Proud Neil Lennon lauds Celtic heroes after Scottish Cup semi-final

15 April 2013 08:53

Neil Lennon hailed his players as heroes after Anthony Stokes' dramatic extra-time winner against Dundee United secured a 4-3 victory which booked Celtic's place in the William Hill Scottish Cup final and the chance of the double.

Celtic midfielder Kris Commons and United skipper Jon Daly grabbed doubles with goals from Tannadice winger Gary Mackay-Steven and Victor Wanyama ensuring 30 added minutes of a thrilling encounter. However, in the 104th minute, substitute Stokes headed in a James Forrest cross to ensure the Hoops will face Hibernian in the final.

Lennon, whose side had lost in their last three Hampden appearances, said: "I am so proud for the players. They have had a monumental season up until now. This was pivotal for us, otherwise the season might have petered out so I am so happy."

He continued: "They are one point away from winning the title, we have had a great European campaign, we fell short in the Scottish Communities League Cup semi-final and we are in a cup final. They have performed heroically, some of them are dead in their feet at the minute.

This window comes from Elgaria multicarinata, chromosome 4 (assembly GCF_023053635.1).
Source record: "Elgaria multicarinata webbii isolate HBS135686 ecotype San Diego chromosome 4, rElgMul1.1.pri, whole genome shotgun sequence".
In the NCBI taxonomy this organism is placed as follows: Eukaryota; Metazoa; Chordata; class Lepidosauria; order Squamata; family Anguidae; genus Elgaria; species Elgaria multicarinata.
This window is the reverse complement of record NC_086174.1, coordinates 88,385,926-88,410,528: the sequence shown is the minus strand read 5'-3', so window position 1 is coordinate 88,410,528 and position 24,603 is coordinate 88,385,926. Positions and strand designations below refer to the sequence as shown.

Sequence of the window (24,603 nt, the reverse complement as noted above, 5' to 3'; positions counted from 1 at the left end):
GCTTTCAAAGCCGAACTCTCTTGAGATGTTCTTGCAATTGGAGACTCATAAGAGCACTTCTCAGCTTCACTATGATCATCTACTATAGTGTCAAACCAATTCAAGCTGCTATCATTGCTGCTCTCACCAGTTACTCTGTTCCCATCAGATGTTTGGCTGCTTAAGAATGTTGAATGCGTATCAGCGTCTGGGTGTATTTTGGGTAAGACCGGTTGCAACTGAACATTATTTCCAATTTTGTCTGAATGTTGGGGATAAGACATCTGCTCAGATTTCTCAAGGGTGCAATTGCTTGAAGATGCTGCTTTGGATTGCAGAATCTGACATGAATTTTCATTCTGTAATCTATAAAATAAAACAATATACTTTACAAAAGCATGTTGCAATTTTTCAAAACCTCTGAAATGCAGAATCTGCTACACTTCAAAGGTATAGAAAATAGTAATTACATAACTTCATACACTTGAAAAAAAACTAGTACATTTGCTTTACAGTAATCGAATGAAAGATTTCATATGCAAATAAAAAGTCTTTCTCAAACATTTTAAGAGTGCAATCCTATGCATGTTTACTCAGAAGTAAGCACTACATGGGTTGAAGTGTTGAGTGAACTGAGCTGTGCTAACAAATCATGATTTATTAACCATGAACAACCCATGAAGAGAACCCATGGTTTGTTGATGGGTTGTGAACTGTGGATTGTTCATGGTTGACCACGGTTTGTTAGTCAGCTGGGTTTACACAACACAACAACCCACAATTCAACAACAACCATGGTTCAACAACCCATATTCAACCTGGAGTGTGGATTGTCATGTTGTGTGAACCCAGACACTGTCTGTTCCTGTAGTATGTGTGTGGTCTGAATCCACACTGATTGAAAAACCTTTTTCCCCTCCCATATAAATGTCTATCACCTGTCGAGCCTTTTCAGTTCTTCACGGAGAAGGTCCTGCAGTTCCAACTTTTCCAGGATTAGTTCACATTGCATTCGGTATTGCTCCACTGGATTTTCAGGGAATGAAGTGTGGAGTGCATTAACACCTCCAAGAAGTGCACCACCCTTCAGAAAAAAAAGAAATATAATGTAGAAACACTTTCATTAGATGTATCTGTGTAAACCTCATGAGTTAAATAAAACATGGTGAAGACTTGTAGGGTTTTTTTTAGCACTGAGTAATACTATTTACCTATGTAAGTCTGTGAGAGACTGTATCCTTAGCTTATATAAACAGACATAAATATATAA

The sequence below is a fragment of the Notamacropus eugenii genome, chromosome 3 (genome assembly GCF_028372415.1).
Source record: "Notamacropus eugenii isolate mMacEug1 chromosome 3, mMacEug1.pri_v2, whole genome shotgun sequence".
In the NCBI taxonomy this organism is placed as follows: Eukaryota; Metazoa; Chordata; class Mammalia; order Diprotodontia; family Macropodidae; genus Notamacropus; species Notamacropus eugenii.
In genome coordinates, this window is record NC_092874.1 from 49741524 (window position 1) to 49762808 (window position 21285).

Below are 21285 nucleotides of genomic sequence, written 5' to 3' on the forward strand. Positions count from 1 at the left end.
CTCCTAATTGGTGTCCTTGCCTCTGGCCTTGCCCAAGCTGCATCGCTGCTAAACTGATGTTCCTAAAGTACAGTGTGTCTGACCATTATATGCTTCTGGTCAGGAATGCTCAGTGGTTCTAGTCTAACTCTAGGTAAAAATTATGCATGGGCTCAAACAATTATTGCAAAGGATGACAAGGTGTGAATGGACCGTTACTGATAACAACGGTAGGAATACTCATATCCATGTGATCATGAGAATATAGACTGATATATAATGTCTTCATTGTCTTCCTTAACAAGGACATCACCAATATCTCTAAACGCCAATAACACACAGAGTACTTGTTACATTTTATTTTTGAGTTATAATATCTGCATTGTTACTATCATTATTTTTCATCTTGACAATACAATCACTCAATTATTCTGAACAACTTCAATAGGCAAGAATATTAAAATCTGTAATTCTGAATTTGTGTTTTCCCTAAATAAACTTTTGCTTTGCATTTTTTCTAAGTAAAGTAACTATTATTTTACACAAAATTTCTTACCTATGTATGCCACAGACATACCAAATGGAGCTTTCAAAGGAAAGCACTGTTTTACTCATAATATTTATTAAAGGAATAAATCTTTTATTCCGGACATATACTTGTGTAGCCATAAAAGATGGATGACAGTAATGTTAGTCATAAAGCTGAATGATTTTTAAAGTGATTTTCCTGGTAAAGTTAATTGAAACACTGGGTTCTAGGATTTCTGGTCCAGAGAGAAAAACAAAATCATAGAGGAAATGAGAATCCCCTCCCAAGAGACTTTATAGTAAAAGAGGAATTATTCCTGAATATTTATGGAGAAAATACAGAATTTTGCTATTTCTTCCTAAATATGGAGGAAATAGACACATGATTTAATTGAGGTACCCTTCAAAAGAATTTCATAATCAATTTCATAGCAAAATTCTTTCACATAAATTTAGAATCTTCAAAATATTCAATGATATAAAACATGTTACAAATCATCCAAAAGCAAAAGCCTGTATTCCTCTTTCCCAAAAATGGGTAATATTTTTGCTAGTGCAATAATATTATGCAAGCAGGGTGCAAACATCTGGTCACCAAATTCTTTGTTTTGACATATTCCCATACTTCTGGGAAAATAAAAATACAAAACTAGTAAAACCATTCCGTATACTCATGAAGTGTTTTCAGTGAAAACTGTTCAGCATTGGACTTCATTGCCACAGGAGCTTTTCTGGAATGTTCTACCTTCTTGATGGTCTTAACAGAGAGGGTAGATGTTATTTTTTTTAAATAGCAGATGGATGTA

"We are delighted for the club and the supporters but more importantly I am delighted for the players. It is good to get over the line for the first time in a while.

"We are the only team who can win the double and it would be pretty special for the players to do that but if we don't then it will still be a fantastic season."

United boss Jackie McNamara claimed Commons' second goal might have been chalked off for the use of his arm and thought his side might have had a penalty when Gary Mackay-Steven clashed with Wanyama.

The former Celtic defender said: "I thought Gary got his body in the right position and their second goal was a bit dubious, it hit Commons on the hand although he maybe didn't know much about it, but again, there is no point in crying about it.

"I thought the players were exceptional, every one of them.

"They gave everything they had and caused Celtic problems."

Source: PA